Over the past month or so Microsoft, Qualcomm, Apple and others have had to deal with pushback from Chinese regulators or Chinese state-run media. To me, it's clear that the cost of doing business in China is going up--but the cost of missing out on a growing smartphone market as large as China is even higher.
During his company's second-quarter 2014 earnings call with analysts, Mavenir Systems' CEO Pardeep Kohli gave a couple of shout-outs to Apple, citing the importance of the vendor's support for operator-enabled voice over IP (VoIP) services in its upcoming products, including the iPhone 6, which Kohli said will support voice over LTE (VoLTE).
Continuing a trend that analysts have been tracking for several quarters, several Chinese smartphone vendors grew market share in the second quarter at the expense of Samsung Electronics and Apple, which continue to lead the market, according to a report from research firm IDC.
IDC predicted quarterly smartphone shipments will break the 300 million unit mark for the first time in the third quarter of 2014, following strong growth in the April to June period.
Apple will soon support in its stores the handset upgrade programs from three of the four Tier 1 U.S. carriers, according to a report from 9to5Mac. The report, which cited unnamed sources, said starting in late August "many" U.S. Apple retail stores will launch a pilot program to let customers buy new iPhones via AT&T Mobility's Next program, Verizon Wireless' Edge and T-Mobile US' Jump. It's unclear if or when Apple will support Sprint's Easy Pay program.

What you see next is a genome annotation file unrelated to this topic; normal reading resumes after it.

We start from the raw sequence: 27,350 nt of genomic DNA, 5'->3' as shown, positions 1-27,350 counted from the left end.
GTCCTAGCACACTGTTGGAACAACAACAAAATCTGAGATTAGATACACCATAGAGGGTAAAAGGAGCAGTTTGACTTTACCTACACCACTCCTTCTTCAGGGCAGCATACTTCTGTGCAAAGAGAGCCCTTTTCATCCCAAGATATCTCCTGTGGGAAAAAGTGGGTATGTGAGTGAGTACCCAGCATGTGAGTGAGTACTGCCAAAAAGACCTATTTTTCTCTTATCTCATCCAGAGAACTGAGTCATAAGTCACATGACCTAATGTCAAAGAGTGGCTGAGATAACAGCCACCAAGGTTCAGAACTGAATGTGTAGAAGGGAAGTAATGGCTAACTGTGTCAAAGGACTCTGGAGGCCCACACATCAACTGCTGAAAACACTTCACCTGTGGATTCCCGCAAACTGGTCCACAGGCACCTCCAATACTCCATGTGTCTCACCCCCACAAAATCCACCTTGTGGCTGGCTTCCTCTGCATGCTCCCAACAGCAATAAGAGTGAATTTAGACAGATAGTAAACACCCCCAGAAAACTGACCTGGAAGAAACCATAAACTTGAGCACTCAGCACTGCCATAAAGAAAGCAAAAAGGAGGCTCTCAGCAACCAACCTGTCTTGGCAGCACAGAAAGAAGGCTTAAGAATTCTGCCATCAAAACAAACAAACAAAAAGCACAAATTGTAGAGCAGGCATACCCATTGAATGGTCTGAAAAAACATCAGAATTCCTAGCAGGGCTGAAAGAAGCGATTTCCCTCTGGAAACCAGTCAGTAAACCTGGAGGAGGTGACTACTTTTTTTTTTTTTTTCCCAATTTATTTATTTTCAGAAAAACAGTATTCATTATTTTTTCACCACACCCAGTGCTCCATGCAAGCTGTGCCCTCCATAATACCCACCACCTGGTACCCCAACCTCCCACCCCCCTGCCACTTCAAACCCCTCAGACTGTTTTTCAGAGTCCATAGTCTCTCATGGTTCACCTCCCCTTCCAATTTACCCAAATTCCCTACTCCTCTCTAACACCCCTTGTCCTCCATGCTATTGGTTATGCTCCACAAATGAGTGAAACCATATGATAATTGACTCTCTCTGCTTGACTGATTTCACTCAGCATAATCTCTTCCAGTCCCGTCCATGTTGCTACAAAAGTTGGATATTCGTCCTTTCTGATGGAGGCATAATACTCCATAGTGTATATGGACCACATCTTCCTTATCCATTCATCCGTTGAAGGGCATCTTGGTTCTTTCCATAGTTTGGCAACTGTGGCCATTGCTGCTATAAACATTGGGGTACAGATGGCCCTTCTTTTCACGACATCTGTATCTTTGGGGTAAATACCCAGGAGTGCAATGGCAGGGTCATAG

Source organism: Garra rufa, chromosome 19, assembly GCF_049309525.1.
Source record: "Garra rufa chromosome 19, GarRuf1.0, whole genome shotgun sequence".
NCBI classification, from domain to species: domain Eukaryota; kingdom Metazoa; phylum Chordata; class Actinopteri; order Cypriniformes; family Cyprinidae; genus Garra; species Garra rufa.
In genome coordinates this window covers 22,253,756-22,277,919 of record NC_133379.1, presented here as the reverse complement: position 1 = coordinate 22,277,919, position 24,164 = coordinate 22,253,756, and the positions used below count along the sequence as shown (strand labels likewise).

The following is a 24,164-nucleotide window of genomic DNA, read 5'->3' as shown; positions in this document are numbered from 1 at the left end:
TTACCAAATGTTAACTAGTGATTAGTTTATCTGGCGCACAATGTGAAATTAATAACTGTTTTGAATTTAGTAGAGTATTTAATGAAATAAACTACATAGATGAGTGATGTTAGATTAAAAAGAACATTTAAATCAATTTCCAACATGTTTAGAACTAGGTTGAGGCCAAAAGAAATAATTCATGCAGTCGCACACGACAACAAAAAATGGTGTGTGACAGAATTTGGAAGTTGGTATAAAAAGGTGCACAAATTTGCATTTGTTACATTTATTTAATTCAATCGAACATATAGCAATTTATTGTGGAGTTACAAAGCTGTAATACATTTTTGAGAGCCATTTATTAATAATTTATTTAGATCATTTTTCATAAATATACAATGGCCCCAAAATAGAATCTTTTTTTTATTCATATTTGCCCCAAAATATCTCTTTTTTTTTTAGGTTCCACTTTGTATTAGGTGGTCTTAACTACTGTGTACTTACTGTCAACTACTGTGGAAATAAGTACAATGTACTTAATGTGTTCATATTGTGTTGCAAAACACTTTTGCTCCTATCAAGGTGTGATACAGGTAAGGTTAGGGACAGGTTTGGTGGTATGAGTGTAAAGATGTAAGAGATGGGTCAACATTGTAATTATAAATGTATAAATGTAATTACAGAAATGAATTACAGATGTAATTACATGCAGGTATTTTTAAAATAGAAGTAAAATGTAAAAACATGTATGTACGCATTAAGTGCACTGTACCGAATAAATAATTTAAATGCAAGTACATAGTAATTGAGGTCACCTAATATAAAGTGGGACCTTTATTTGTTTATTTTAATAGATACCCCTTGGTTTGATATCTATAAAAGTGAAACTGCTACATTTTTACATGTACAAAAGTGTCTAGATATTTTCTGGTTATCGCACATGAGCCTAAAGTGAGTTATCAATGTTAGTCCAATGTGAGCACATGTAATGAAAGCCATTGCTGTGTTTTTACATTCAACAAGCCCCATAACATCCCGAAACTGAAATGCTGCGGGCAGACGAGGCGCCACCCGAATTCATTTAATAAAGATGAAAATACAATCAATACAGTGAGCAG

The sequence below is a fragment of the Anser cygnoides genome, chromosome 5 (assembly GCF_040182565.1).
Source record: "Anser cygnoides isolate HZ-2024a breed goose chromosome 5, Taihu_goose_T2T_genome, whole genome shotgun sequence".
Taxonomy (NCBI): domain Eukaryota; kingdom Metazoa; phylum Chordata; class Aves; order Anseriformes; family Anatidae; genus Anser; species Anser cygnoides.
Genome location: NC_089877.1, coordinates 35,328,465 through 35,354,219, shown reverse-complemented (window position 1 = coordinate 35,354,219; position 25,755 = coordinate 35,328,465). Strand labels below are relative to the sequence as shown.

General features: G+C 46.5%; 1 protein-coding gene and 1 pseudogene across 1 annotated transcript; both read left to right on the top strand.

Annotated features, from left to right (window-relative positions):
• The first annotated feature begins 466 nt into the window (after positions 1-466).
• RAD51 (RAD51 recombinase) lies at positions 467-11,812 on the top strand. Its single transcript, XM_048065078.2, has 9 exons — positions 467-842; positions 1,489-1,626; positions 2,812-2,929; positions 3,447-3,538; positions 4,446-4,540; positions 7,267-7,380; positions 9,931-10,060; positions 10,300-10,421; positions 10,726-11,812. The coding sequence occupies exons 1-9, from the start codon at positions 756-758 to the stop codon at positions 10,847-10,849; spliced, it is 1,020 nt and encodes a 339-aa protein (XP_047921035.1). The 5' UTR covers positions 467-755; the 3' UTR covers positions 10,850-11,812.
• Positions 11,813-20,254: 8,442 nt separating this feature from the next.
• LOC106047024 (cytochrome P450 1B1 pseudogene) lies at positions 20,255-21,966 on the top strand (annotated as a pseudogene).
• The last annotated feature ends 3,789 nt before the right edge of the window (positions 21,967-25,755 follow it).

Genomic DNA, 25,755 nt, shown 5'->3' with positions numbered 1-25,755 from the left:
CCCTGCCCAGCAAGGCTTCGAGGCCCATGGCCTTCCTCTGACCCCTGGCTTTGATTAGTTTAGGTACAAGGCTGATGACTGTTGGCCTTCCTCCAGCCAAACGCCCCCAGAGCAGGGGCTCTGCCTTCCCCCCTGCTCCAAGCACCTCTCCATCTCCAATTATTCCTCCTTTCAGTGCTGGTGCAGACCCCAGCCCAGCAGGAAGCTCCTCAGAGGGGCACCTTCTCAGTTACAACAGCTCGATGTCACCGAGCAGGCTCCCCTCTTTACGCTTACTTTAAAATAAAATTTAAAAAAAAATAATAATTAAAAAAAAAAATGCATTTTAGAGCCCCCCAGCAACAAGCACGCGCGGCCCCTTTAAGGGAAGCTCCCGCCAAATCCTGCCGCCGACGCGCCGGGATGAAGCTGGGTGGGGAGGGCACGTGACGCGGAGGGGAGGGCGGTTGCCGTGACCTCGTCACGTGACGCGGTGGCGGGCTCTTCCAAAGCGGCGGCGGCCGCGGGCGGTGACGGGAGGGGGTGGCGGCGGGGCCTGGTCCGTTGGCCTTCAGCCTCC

The worldwide tablet grew 11 per cent year over year in the second quarter of 2014 with shipments reaching 49.3 million units, according to preliminary data from IDC.
An actual device may still be months away (or longer), but as far as developers are concerned, it's already "iTime."
Apple is getting close to launching a mobile wallet for the iPhone and it may come out as soon as this fall with the introduction of the iPhone 6, according to a report from The Information. The report, citing unnamed sources, said that Apple has told some of its partners its system would use the iPhone's so-called secured element, which is a piece of hardware where sensitive information such as a user's financial credentials can be stored.
Apple sold 35.2 million iPhones in its fiscal third quarter, just below analysts' expectations but not too far off. Analysts had forecast around 35.9 million iPhone sales, according to the Wall Street Journal. Attention is now turning to the next iterations of the iPhone and whether Apple will introduce a wearable device dubbed the iWatch, as many industry watchers expect it will.
Apple is asking its suppliers to produce between 70 million and 80 million units of the next iPhone by Dec. 30, with 4.7-inch and 5.5-inch displays, according to the Wall Street Journal. That volume would represent the largest ever for an iPhone launch and could indicate the demand Apple is expecting for its first iPhones with displays that would match the larger ones common on other smartphone platforms.